-This book is a terrific read. It is fresh, generous and uninhibited. What the author is trying to do is hugely important and as many people as possible should read it. Because what Andrew Greeley is trying to do is bring together in dialogue at least three areas of life which have been ignoring each other for one whole century: the areas of art, science and religion. And he is able to do this because he happens to be a priest, a social scientist and a novelist himself. . . . I found this one of the most important and provocative books I have read for some time.-

Mark Patrick Hederman, Doctrine & Life

-Greeley's context is almost exclusively Protestant/Catholic. . . and there, I think, his brilliant effort works best.-

Patrick McNamara, Contemporary Sociology

-In Religion as Poetry Andrew Greeley, well known and prolific author of both (sociological) prose and poetry (fiction), combines his talents to make an important argument about the nature of religion and how best to study it. . . . Greeley employs highly sophisticated intellectual tools to protect the -ordinary fold- from the arrogance of their betters. Their betters, in Greeley's mind, are often their hierarchs (a favorite Greely term), their theologians, and their sociologists. Though Greeley has played the David against these Goliath's before, he does it here with fresh material well worth considering.-

James R. Kelly, Cross Currents

-In this cheerful, sensible, casually written book, Andrew Greeley, the country's most famous priest-sociologist-novelist, steers an awkward course between chatty sermon and technical study. Greeley insists that religion is a mighty factor on the American scene and, more specifically, that 'religious stories' (the 'poetry' in his title), 'particularly as they are expressed in images of God, will predict, at low to moderate levels of correlation, political, social and familial stories. . . .' Greeley largely succeeds in his main purpose here: to defend 'his people' against their cultural despisers.-

Peter Heinegg, Christian Century

-Father Greeley's study and the impressive data he has assembled may help us understand and begin to solve some of humankind's most pressing problems.-

--Reverend Michael P. Orsi, Philadelphia Inquirer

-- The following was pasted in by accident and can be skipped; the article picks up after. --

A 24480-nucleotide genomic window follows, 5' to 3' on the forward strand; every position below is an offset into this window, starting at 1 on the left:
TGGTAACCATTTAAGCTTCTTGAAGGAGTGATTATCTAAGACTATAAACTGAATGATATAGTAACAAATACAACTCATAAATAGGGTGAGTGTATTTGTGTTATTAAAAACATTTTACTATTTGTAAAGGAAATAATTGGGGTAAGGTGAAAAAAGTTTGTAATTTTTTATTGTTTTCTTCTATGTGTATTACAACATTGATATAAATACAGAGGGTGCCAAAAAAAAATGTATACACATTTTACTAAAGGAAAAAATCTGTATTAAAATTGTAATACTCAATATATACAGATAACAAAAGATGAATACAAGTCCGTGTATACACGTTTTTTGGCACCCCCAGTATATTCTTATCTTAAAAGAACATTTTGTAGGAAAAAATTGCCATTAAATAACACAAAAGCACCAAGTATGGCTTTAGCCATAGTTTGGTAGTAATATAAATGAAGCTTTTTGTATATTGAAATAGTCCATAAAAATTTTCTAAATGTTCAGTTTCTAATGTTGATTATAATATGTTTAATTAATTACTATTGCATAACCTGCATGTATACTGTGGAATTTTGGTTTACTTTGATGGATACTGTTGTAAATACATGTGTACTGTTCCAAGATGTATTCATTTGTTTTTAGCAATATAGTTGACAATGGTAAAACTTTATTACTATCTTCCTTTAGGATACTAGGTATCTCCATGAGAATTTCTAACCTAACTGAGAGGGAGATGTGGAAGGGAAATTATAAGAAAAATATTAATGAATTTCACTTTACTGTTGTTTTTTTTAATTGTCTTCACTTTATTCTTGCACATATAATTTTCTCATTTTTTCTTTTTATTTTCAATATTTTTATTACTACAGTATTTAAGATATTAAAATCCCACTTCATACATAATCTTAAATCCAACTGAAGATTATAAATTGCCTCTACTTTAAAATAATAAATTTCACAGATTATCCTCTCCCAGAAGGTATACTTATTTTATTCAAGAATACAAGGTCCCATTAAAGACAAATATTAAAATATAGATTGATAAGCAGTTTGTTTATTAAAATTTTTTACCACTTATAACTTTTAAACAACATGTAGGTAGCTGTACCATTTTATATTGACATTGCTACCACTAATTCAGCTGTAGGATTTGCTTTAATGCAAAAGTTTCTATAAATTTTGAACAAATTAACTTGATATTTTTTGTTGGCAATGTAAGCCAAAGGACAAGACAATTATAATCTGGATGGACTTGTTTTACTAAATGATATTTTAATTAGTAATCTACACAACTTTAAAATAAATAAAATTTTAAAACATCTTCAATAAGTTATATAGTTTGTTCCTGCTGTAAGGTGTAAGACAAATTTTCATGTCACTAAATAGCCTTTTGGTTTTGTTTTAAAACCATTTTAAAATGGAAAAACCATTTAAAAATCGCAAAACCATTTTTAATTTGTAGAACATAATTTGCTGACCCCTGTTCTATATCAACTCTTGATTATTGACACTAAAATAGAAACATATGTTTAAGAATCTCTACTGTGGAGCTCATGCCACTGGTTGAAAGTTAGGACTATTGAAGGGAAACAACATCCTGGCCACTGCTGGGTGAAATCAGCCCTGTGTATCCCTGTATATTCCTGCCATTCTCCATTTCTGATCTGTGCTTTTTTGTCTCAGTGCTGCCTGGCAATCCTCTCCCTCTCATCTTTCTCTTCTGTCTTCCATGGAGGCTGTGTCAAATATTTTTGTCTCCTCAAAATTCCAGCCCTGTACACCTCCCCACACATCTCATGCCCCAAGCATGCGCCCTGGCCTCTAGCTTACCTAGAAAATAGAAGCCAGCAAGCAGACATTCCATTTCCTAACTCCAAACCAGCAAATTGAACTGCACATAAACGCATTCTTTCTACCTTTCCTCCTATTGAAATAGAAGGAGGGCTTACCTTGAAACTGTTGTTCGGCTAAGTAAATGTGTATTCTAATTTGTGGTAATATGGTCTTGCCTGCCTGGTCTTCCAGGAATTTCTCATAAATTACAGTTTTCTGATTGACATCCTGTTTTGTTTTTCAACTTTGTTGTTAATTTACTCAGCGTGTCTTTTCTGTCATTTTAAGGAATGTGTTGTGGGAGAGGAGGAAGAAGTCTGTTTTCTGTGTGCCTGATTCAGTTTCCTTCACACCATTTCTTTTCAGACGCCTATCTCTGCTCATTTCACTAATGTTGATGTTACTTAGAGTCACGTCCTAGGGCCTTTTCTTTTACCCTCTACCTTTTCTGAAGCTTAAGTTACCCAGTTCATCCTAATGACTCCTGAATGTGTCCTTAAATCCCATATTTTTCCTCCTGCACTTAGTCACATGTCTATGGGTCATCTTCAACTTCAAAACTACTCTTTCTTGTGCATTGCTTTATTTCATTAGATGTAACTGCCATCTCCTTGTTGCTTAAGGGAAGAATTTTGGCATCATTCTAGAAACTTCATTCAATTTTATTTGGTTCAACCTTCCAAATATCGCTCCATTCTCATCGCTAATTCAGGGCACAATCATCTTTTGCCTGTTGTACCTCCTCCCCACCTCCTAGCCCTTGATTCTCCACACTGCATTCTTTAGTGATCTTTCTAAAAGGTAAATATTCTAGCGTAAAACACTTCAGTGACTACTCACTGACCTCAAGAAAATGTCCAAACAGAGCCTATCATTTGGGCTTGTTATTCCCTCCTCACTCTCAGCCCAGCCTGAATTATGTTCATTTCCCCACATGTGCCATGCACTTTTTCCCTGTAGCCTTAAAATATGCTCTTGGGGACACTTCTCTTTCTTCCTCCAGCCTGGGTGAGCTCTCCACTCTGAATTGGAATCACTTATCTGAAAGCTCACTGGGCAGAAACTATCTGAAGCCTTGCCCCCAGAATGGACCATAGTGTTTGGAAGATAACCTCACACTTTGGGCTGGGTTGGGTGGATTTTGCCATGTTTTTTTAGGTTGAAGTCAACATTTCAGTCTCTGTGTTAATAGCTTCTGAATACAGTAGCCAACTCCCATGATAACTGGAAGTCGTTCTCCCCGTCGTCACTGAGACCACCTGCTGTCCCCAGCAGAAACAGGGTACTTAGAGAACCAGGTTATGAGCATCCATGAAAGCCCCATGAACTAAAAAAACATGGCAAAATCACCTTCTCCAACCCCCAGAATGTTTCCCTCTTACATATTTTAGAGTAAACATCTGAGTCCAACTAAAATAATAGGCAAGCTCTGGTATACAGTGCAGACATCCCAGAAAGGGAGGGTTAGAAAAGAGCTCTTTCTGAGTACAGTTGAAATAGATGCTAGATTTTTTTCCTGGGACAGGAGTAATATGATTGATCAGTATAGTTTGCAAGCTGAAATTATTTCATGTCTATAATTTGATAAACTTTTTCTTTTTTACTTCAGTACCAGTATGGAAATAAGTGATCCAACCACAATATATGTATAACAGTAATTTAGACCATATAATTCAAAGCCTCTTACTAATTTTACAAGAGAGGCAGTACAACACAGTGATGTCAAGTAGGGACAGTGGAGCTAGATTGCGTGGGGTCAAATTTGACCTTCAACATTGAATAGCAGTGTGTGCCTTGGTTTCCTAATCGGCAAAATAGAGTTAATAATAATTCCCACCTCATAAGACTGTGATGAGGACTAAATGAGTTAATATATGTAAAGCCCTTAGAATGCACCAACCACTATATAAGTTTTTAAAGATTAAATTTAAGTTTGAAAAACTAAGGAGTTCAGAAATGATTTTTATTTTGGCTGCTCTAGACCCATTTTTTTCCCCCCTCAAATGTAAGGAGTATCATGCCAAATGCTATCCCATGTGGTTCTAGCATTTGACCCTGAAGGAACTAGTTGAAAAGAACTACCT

-In the same engaging style with which Andrew Greeley brings to life characters of his Blackie Ryan tales, Religion as Poetry breathes life into the idea that what matters first about religion are the tales that it tells.-

Daniel C. Johnson, National Opinion Research Center

-An inveterate story teller himself, Greeley argues that it is religious stories, dealing with the meaning of life, that shape human behavior in daily life. A provocative perspective, informed by sociological theory and empirical analysis, that deserves the attention of serious scholars while challenging and encouraging those concerned with religious belief.-

Maureen Hallinan, University of Notre Dame, President-Elect of the American Sociological Association

-In the past ten years, Andrew Greeley has revolutionized the study of popular religion by getting sociologists to focus on the substance of religious devotion instead of the formal denominational differences. Religion As Poetry realizes the potential of this new paradigm for understanding prayer, magic, and contact with the dead. Greeley introduces his compelling new theory of how religious stories shape the religious imagination and shows how his theory makes sense of prayer and devotional practices in 16 countries.-

Michael Hout, University of California - Berkeley

-While drawing upon Weber, Durkheim, Eliade, and others, Greeley offers a theory of AEreligion-genesis' that deserves to take its place alongside the seminal works of the aforementioned giants. An altogether remarkable volume.-

--Doug McAdam, University of Arizona